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Sunday, August 21, 2005

When the 105th log passed, I ate dinner

Posted by John Holbo on 08/21/05 at 09:46 AM

John Emerson has a short essay up on Wittgenstein. As you may recall, John defended a charmingly indefensible account of analytic philosophy in comments to this post. (There is, by the by, an interesting article in the Stanford Encyclopedia of Philosophy on ‘analysis’, with an appendix that tries to make sense of ‘analytic philosophy’.) John starts this new piece by getting out from under that old rock, like so:

My backup position is that Wittgenstein was a much more complex figure than any of the other analytic philosophers, and that he had important concerns which they didn’t share.

The problem with this is that ‘complex’ is not it - not what John really means, I’m reasonably sure. (Think about it.) Also, ‘had important concerns others didn’t share’ isn’t it. (Russell had those. Frege did. I suppose all major philosophers do.) Really Emerson likes Wittgenstein because he sees him as an ethical existentialist. Fair enough. That’s why I like him, too, truthfully. But I do wish John would peel his interest in this aspect of Wittgenstein off his animus toward analytic philosophy. As I’ve said before, I don’t think John has enough familiarity with the length and breadth of analytic philosophy to be generalizing. (This sounds patronizing. I really think John is a very smart guy so I just wish he would stop overextending along this axis.) Example. He seems to think there is a “view from nowhere” position on indexicality characteristic of analytic philosophy. No. There are sides taken in a dauntingly many-sided debate. Some participants take positions more or less like those I think Emerson favors. For example, Thomas ‘view from nowhere’ Nagel himself does so. (The Stanford Encyclopedia of Philosophy has an article on indexicals which, I confess, I have not read. Might be interesting.) As I’ve said before, there is a huge scholarly industry churning out papers on the ethical Wittgenstein, the religious Wittgenstein, the existential Wittgenstein ... the literary Wittgenstein. Some of this writing is good, much of it is very bad. But it has been a long time since anyone could pretend that by taking this sort of position one was bucking the scholarly establishment. (Obviously I approve of these topics, otherwise I wouldn’t be encouraging discussion of them.)

Here’s something interesting. John writes:

I think that this passage from Toulmin gives us the clue: “All that is certain is that, whatever the strict implications of his later position, the absolute dichotomy of facts and values was of great importance to him – of greater importance, indeed, than any particular philosophical argument that might have been put forward to underpin or justify it.”

Clue to what? How Wittgenstein could pass as a positivist, more or less:

Most early analytic philosophers were primarily trying to produce a pure objective philosophy uncorrupted by human desires and prejudices, in the belief that this philosophy would be truer and more scientific ... Wittgenstein, however, had a double motive. He was also trying to protect his ethical, aesthetic, and existential commitments (which in Wittgenstein are all one thing, most often simply called “ethics”) from contamination by simple-minded factual, logical, common-sense, or scientific argumentation.

There’s truth to this (although it oversimplifies. Many analytic philosophers - many members of the Vienna Circle - could and did appreciate the double motive. That old Kantian “make room for faith” move. It also distorts: analytic philosophers aren’t so toweringly hubristic and cold as all that.) I do think, however, that Wittgenstein truly gave up the sharp fact/value distinction in his later work. The point of the early work was that you could, by rigorous analysis, walk right up to the transcendental line. You could machine it down to extensionlessness. In the later philosophy, he no longer believes in all that. But this is something to argue about, frankly. Nothing obvious about it.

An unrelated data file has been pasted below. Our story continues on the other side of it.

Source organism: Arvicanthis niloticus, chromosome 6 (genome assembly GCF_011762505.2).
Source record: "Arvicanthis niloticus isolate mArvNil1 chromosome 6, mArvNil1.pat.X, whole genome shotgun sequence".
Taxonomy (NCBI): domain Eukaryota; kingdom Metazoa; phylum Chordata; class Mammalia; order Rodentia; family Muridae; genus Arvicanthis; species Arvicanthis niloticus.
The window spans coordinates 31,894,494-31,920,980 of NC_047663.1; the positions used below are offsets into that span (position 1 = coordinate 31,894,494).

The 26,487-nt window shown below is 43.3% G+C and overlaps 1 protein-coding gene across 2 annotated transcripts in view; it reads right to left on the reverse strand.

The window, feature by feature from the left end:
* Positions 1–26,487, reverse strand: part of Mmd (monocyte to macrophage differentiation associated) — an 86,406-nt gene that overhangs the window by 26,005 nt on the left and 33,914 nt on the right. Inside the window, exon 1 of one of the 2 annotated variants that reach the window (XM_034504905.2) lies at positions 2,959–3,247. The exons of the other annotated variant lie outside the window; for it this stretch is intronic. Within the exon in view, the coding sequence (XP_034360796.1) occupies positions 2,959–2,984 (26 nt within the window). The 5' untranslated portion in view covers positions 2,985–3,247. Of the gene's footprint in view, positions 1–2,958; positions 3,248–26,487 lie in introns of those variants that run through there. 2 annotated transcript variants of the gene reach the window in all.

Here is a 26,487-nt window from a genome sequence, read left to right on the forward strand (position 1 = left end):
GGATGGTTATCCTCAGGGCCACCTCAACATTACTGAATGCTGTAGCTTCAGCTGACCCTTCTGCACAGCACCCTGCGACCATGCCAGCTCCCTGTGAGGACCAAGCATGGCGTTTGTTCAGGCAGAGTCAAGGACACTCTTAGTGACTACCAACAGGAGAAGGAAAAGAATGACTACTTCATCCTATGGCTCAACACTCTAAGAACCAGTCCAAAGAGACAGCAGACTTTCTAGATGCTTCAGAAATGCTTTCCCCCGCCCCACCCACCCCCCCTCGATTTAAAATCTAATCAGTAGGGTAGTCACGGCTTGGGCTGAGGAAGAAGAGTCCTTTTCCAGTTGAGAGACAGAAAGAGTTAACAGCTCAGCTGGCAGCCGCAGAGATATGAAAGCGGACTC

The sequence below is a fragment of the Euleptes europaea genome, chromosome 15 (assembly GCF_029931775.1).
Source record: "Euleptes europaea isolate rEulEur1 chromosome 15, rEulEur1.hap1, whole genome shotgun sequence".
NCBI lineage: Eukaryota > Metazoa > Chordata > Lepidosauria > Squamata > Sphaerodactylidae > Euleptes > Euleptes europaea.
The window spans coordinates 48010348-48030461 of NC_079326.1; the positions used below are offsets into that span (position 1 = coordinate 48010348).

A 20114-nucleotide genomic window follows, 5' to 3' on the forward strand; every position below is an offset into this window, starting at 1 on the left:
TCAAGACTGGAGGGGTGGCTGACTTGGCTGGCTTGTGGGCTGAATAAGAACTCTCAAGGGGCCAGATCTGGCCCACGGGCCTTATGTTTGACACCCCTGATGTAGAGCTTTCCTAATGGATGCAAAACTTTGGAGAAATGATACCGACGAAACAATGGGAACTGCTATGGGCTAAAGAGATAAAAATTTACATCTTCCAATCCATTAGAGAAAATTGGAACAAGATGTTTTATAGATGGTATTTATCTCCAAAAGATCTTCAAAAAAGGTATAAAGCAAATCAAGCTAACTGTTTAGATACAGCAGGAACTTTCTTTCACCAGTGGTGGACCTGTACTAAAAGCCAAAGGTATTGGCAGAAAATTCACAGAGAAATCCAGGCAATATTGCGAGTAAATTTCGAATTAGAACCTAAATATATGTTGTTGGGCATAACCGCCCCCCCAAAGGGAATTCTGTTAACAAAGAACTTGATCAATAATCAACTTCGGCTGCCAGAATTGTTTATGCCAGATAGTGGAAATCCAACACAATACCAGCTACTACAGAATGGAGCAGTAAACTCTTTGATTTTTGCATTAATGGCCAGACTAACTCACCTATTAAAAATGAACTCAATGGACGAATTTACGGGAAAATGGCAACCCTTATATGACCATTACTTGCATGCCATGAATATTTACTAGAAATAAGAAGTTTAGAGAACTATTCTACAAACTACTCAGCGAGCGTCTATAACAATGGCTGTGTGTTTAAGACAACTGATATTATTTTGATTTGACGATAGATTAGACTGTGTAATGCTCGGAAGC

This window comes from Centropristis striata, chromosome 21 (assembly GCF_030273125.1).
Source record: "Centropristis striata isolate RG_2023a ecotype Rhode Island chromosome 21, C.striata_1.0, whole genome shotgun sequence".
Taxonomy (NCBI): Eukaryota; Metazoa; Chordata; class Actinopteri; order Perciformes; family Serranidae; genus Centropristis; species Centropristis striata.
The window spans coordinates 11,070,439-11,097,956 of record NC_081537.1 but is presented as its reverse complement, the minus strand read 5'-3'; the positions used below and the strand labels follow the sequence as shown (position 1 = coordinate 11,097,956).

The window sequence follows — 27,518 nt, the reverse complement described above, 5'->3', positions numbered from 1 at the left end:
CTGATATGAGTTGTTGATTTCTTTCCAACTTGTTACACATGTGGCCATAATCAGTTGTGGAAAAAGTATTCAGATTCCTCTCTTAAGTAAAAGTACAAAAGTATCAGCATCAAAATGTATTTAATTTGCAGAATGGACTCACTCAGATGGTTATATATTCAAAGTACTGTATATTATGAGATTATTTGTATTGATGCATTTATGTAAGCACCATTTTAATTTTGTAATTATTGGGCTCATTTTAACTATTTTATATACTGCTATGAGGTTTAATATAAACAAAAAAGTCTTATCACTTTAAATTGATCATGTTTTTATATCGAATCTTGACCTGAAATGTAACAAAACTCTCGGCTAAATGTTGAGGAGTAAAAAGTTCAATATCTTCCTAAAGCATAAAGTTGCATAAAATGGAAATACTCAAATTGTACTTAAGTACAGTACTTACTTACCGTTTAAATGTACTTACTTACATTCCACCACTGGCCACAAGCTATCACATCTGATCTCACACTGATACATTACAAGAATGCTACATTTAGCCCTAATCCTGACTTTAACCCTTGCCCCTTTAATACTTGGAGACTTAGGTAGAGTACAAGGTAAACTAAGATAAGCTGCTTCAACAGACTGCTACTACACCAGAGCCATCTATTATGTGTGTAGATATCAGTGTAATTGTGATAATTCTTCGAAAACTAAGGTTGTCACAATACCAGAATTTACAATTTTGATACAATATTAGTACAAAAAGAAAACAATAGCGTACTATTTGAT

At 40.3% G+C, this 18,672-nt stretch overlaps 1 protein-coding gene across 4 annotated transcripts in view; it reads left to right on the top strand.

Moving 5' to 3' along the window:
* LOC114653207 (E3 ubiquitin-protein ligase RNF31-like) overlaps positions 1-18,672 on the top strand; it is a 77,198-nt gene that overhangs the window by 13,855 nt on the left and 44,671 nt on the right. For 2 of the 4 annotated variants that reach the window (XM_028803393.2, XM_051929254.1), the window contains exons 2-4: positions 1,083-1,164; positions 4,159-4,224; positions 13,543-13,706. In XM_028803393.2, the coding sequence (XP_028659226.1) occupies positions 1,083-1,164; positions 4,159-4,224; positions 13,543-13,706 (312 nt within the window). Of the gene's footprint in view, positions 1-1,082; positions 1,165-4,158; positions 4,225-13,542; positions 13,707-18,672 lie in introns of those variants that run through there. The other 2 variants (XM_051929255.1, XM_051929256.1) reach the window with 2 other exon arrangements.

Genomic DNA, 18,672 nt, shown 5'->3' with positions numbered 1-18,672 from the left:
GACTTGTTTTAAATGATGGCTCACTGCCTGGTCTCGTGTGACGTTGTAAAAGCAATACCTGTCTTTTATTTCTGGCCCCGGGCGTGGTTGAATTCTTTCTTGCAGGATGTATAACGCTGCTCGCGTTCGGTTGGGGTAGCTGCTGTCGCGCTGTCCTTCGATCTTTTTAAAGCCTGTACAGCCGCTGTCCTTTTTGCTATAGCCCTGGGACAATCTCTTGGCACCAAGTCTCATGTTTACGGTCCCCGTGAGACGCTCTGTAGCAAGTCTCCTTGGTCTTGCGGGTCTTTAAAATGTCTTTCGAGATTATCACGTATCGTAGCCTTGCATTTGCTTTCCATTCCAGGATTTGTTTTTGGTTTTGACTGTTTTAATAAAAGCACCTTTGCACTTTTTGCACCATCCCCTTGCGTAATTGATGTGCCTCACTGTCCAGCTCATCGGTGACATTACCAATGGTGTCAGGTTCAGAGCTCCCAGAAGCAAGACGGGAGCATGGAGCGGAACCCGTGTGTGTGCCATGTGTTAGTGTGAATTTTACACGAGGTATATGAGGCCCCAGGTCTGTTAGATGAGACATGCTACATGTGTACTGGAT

John has also compiled a page of tendentiously-selected citations. He includes the indeed very important category of: “Cool Kafkaesque things Wittgenstein said that don’t seem like they could come from a contemporary analytic philosopher.” It’s true. That’s one of the major reasons why there can be a volume on The Literary Wittgenstein. Sounds silly to put it so baldly. But yes. It is so.

Here is one such passage that struck me, reading Marjorie Perloff’s paper in The Lit Witt:

If we look at a river in which numbered logs are floating, we can describe events on land with reference to these, e.g. “when the 105th log passed, I ate dinner.” Suppose the log makes a bang on passing me. We can say these bangs are separated by equal, or unequal, intervals. We could also say one set of bangs was twice as fast as another set. But the equality or inequality of intervals so measured is entirely different that measured by a clock. The phrase “length of interval” has its sense in virtue of the way we determine it, and differs according to the method of measurement. (quoted, p. 44)

In a sense the point this passage subserves is philosophically standard: the notion of a ‘stream of time’ is problematic. (Think about it.) Wittgenstein is also hinting at a possible account of the meaning of expressions like ‘length of interval’ that seeks to stay out of metaphysical trouble by sticking close to home truths about how we use clocks, etc. But there is something so strikingly Unheimlich about the tableau ... Kafkaesque isn’t quite it, although it’s in the neighborhood. We can imagine a figure; perhaps a stiff, retired Austrian military officer, living alone in a house leaning preposterously out over a river (on Dr. Seussian foundations) so that it is constantly banged by logs descending downstream. With each bang, his meticulously groomed moustache twitches. (Or at least the feather on his shako shakes.) Perhaps he is obsessive-compulsive, like the dweller in Kafka’s “The Burrow”. But probably there will be more of Rube Goldberg about the officer’s ritual, less blood on the forehead.